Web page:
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                             By Chuck Gallozzi
Nature is a great teacher. A walk in a forest can teach us about life and help us to experience
something far greater than ourselves. Suppose you came upon a colony of mushrooms
decorating the forest floor, what would you see? At first, we may believe the hundreds of
mushrooms are individual plants, but actually they are all parts of the same organism. You
see, they are all sprouting from the same underground fungal network called a mycelium. We
are like mushrooms. We appear separate and distinct. Yet, we all spring from the same
invisible network, which in our case is called humanity. Each of us is just a small part of the
whole. Once we understand that, it becomes much easier to develop close relationships. If we
wish to learn about ourselves, what we are and what we can become, we have to learn about

As we continue our walk in the forest, we may stop to watch raindrops roll down the surface of
a leaf. In their gleeful slide down the leaf, the drops of water collide and separate, traveling
along different paths. Each time one drop collides with another, part of each drop merges with
the other, so when they separate, each carries a part of the other. We are like raindrops. As
we run into one another and interact, we exchange part of ourselves with each other. As we
learn how to grow in intimacy, we exchange more and more of ourselves when we meet, each
benefiting from the process, each being enriched by the other.

A young husband said to his wife, "I will work very hard for you and someday we will be rich."
And his wife replied, "But honey, we are already rich, and someday we may have lots of
money too." Yes, intimacy enriches us; it makes us rich. What is intimacy? It is what we see in
the forest: two trees growing side by side, but not in the shadow of the other. Intimacy is
about mutual support, encouragement, and growth. On the other hand, estrangement stunts
growth and devalues life.

A tree that is struck by lightning falls silently, unless there is a person or animal to hear it.
Similarly, a person's life ends with little meaning, unless there was someone to share it. Can
you see how important intimacy is? It may not be essential for physical survival, but it does
seem necessary for emotional survival. Just as a drab landscape is magically transformed by a
snowfall or crimson sunset, so does a simple friendship grow into a source of joy when it is
stoked by intimacy.

Intimacy is about reaching out to others, not with our arms and hands, but with our minds
and hearts. It is about accepting people and sharing our lives with them. It is also about
exposing ourselves, removing our mask, and dismantling the many layers of protection that
we use to hide our true selves from others. Revealing our thoughts and feelings is like peeling
the outer leaves of an artichoke one by one, until we come to the best part, the tender part,
the very heart of the artichoke.

To be intimate is to be vulnerable. It is to say, "Here I am. This is what I am really like. These
are the things that inspire me. And these are the things that inspire fear in me. Here are my
dreams, hopes, and ambitions. Here are my doubts, worries, and concerns. Here are my
beliefs and values. Here are my weaknesses and faults. Can you accept me for whom I am
and help to bring out the best in me?"

It takes courage to open up and speak frankly to others. After all, many of us have been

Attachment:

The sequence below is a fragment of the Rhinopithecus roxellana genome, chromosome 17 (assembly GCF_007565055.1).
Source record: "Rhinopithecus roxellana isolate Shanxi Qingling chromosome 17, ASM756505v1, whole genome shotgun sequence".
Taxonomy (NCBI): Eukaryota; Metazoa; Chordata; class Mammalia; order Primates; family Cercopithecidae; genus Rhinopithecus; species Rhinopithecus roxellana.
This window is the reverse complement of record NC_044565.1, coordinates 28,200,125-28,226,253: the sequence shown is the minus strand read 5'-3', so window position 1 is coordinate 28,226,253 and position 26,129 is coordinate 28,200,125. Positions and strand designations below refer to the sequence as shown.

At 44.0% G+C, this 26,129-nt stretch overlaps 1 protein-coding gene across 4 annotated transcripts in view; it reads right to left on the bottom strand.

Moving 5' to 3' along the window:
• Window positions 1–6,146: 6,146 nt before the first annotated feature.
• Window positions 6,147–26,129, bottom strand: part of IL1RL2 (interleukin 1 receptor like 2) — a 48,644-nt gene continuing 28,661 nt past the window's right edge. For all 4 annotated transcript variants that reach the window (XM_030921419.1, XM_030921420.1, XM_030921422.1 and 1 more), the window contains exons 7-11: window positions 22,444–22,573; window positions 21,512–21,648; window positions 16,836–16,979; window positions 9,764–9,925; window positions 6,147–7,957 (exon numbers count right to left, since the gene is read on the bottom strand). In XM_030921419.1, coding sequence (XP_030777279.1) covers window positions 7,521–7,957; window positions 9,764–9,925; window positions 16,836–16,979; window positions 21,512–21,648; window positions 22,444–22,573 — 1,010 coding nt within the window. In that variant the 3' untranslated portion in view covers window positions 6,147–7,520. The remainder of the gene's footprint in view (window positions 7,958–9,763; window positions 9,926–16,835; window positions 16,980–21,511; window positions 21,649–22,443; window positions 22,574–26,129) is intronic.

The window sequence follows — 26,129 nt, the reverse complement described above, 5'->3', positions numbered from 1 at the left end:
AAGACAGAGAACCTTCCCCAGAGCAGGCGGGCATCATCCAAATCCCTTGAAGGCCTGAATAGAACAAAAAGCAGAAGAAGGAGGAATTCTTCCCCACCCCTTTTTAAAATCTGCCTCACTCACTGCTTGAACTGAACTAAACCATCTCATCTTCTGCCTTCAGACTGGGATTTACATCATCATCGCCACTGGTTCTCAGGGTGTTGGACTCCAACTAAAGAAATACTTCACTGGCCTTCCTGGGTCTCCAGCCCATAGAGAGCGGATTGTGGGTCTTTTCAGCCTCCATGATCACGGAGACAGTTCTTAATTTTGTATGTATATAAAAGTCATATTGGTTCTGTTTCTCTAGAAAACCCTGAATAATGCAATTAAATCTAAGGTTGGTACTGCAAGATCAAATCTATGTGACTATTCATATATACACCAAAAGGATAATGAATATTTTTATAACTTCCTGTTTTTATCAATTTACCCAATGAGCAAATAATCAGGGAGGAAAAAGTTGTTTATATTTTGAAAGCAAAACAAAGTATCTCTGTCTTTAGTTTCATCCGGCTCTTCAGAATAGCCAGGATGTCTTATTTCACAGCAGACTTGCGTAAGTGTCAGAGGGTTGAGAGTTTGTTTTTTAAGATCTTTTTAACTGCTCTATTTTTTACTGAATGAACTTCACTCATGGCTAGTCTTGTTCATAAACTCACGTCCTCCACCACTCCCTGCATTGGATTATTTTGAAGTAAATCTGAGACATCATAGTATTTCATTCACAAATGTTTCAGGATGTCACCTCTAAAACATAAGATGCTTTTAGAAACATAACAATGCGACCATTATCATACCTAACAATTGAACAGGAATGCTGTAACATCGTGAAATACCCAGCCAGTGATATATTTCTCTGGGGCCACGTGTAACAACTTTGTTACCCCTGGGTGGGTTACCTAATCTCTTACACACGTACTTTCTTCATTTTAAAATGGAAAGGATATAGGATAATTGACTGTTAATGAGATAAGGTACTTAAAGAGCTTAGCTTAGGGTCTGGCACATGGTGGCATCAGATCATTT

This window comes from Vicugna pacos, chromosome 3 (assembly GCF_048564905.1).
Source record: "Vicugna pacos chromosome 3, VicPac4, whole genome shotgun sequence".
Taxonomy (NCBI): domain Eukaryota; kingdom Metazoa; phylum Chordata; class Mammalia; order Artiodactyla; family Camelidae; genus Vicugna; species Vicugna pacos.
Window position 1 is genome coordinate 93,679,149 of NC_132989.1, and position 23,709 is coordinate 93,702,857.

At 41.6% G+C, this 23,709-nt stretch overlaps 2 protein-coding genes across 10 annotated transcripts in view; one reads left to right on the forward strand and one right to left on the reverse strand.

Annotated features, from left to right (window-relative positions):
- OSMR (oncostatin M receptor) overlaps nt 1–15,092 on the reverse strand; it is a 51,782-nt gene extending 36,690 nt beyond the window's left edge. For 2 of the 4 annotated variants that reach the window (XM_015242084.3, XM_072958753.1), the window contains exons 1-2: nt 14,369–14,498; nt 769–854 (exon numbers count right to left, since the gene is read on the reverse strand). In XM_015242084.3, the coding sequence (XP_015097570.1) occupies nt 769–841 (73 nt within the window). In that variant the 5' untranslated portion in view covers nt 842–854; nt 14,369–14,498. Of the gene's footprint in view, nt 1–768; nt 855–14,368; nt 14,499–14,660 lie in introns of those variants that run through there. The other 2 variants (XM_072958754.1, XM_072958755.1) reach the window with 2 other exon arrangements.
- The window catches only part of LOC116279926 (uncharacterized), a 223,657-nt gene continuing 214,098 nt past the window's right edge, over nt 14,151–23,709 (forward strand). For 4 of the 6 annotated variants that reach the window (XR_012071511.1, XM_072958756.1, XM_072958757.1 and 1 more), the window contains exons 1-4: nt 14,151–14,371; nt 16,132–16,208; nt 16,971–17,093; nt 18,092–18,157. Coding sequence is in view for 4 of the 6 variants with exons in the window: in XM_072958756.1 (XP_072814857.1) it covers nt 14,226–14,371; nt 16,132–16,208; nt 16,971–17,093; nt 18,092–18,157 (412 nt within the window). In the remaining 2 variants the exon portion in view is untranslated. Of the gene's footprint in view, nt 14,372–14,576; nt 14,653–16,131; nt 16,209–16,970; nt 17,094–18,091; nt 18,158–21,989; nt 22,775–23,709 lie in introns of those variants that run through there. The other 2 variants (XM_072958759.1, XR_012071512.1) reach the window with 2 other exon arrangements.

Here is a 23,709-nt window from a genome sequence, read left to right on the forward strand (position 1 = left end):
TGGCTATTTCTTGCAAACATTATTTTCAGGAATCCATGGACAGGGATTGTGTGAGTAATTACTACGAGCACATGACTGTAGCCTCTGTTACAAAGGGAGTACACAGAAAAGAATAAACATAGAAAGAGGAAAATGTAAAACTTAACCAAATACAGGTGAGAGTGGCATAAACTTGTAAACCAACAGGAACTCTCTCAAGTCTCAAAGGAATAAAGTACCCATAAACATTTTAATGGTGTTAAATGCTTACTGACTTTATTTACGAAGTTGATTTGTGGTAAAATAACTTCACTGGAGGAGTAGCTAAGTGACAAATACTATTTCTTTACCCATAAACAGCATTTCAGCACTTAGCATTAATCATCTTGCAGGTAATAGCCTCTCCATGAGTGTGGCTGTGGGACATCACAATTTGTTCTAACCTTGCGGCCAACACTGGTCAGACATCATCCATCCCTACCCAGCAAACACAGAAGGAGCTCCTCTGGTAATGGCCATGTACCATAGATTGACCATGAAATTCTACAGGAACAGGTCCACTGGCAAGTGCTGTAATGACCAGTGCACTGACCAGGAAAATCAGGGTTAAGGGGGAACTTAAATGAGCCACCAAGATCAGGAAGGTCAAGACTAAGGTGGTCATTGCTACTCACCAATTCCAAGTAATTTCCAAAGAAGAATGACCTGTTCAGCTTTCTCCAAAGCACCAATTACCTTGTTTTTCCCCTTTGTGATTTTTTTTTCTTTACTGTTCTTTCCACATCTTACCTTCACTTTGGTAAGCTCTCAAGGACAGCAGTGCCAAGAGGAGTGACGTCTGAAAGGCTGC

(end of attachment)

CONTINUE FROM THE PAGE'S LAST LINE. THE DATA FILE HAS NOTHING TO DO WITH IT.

damaged by past criticism and have lost faith in others. Once our weaknesses are exposed, we
fear rejection, betrayal, ridicule, humiliation, and loss of control. Yet, we can regain our trust
in others by peeling away the leaves of our artichoke a little at a time. In fact, if we were to
reveal everything at once, we may overwhelm and frighten others, causing them to distance
themselves from us. So, a good rule of thumb is to proceed by baby steps, so that you and
your partner slowly and carefully build a solid foundation of mutual trust.

Support builds intimacy. Criticism destroys it. But isn't it true that at times we should speak
up? Yes, if a close friend or spouse has an addiction that is destroying their life, for example,
we should use full force in encouraging them to seek professional help. Too often, however,
we are tempted to ask others to change when we are the ones that need changing. We need
to change by growing more accepting of others. Any advice that we offer should be used very
sparingly. Buddha offers some useful guidelines: "If it is NOT truthful and NOT helpful, don't
say it. If it is truthful and NOT helpful, don't say it. If it is NOT truthful and helpful, don't say
it. If it is truthful and helpful, WAIT for the right time."

Dr. J. Allen Petersen also has wise words to share: "Most people get married believing a myth
- that marriage [or any relationship] is a beautiful box full of all the things they have longed
for: companionship, sexual fulfillment, intimacy, friendship. The truth is that marriage, at the
start, is an empty box. You must put something in before you can take anything out. There is
no love in marriage; love is in people. There is no romance in marriage; People have to infuse
it into their marriages. A couple must learn the art and form the habit of giving, loving,
serving, praising - keeping the box full. If you take out more than you put in, the box will be

Well, what do you think? Shouldn't we see ourselves as mushrooms; that is, individuals, yet a
small part of the human family? Shouldn't we learn the secret of intimacy from raindrops,
which is to give part of ourselves to our partners and friends? Then, like Alfred Lord Tennyson
we will say, "I am a part of all I have met." Finally, in our most intimate relationships, let's live
as two trees, side by side, without casting our shadow on the other.

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